Karzai Must Quash Decree, Dismiss “Special Court”

My op-ed on Outlook about the parliament inauguration crisis.

After the UN, European Union, US and Canada expressing deep concerns on delay of the parliament inauguration, President Karzai rushed back to Kabul on Saturday. He called on a lunch with all the winning MPs, who had warned to convene the house on Sunday, with or without Karzai. In the meeting, President seems to have relented for a compromise and have offered parliament inauguration on Wednesday. But we are still concerned if it will go on smoothly, since nothing from the Palace comes surely. AAN has a detailed report of the events of past three days.

The winning MPs should have pressed the President hard in Saturday’s meeting at the Palace, which did not end with a clear deal. Though currently Wednesday has been agreed upon for inauguration, but it has not been cleared what will happen to that pity unconstitutional “Special Court” to ‘investigate’ the alleged fraud. The MPs must stand strong against the constitutional maneuvering by the President to avoid future authoritarian extensions of power. The Special Court must be dismissed, as it is not according to the Constitution of Afghanistan, which allows special courts only for three cases; impeachment of the President, cabinet members and Supreme Court judges. President Karzai must respect the Constitutional Oversight Committee’s stance that the Special Court is unconstitutional. The real motives are all authoritarian moves of the President to alter the election results, he seems to be less careful about it being constitutional or unconstitutional.

The United Nations had released a statement of “concern” on Friday about the delay of parliament inauguration. The UNAMA press release said it is “deeply concerned on the recent call to delay the inauguration of the National Assembly”. Though UN statement is late, as it should have come earlier and stricter, but still we welcome the reaction and support for democratic institutions in Afghanistan. The statement recalls the Security Council meeting about timely inauguration of the Wolesi Jirga, but it does not urge President Karzai to stop the mess with constitution. The European Union, United States and Canada are the countries mentioned in the statement. The democratic forces in Afghanistan also expect other major supporters of international efforts in Afghanistan such as UK, Germany and other members of international community to express their position on the current crisis with parliamentary elections.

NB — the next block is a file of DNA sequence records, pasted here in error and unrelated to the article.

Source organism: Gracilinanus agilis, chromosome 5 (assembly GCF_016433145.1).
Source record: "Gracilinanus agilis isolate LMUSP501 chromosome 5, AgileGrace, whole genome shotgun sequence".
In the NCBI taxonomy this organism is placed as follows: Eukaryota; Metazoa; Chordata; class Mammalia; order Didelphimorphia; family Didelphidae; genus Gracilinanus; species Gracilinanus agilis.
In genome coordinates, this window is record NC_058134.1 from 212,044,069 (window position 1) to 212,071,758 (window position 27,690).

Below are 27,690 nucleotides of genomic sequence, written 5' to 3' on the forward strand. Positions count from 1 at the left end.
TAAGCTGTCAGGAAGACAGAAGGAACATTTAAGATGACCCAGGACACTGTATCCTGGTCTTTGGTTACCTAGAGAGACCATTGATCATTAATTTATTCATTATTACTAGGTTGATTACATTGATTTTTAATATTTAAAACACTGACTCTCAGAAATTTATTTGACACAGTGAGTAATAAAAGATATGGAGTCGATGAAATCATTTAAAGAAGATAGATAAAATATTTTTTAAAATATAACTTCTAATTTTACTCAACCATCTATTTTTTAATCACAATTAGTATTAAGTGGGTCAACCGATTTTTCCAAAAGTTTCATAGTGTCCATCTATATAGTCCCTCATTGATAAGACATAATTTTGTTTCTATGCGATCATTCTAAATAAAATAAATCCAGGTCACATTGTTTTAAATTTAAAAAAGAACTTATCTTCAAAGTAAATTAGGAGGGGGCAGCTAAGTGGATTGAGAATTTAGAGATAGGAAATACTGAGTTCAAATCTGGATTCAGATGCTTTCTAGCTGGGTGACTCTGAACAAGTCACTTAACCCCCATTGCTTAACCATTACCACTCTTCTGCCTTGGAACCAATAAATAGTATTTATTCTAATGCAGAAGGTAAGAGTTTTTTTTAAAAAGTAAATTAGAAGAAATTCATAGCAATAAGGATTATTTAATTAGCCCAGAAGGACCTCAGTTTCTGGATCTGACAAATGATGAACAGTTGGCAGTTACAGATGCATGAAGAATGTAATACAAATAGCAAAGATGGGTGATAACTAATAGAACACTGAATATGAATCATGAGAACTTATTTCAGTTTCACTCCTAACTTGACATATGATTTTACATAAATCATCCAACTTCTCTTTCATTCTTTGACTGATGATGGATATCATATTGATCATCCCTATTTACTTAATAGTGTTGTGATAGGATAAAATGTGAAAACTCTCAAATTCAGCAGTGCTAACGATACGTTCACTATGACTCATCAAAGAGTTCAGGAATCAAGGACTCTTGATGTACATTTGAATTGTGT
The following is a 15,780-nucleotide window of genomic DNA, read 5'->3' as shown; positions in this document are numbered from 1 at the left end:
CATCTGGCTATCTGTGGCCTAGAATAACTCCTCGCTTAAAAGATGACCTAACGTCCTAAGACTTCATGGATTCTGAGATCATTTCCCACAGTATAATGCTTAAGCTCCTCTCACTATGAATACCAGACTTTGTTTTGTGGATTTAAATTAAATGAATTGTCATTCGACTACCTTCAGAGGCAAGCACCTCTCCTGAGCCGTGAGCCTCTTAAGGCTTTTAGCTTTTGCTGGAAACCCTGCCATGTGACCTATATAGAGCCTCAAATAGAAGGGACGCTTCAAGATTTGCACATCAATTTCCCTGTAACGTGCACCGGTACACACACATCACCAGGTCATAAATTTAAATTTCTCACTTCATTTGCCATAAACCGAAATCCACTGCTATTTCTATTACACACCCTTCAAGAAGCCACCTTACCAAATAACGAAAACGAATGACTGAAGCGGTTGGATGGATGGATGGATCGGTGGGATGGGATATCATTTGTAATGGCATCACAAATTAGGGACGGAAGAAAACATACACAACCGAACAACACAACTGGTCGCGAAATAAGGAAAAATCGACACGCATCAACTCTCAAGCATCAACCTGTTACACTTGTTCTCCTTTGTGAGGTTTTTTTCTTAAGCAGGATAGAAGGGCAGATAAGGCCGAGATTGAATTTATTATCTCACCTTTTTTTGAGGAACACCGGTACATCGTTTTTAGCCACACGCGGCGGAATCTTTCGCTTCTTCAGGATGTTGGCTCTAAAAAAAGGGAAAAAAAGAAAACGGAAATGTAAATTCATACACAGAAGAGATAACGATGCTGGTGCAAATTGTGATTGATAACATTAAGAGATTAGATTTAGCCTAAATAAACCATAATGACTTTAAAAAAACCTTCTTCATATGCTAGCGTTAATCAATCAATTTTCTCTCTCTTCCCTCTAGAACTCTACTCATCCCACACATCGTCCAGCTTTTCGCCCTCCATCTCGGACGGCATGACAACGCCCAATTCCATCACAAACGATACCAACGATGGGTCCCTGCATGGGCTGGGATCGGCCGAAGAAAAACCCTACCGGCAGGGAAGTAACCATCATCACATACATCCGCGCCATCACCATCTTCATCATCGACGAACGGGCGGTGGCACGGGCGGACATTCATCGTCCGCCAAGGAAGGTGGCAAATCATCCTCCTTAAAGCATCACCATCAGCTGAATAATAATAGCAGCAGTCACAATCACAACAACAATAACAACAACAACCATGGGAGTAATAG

The UN statement further says it supports “peaceful” resolution to the issue by relevant Afghan stakeholders, with full respect for the Afghan Constitution. The stance of international community should have been clear that if President Karzai violates the constitution by supporting unconstitutional courts to maneuver election results, there will be no support for a vote recount, or new elections, if the results are cancelled, as threatened by the “Special Court”. UNAMA says it will assist all parties to ensure effective functioning of executive, judicial and legislative bodies to prevent conflict.

There were indications that diplomats of these countries might have attended the inauguration today, if Karzai had not come up on a deal with MPs for Wednesday‘s inauguration. Some MPs had also met the two vice presidents who had expressed support for early inauguration. These two show-men have no say in the decision making process of the Presidency. Though they have brought the bulk of votes for President Karzai, but they have no say in all important decisions. The vice presidents must realize their influence and responsibility in this regard and get more active in decision making process. Otherwise we are already being led to a one-man authoritarian rule.

President Karzai must quash his decree, dismiss the election “Special Court” and inaugurate the parliament on Wednesday; otherwise we are doomed to crisis that will eventually lead the country to a chaotic situation at this crucial time when we need political stability and unity direly. Afghan civil society and media have strongly criticized the political motivations behind the formation of Special Court, which is unconstitutional.

Already people are fed up with intensifying insecurity, huge corruption, unemployment and hopelessness for future with ineffective and incapable leadership who instead of leading the country out of the current period of transition from conflict toward normalization, are making a reverse journey toward the chaos of 90s. The little hope and trust left among the masses is evading with the more-than-enough self-centered tribal-mindset, personal-politics of our rulers. And this will ultimately lead toward the collapse of this political setup.

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Filed under Parliamentary Elections 2010

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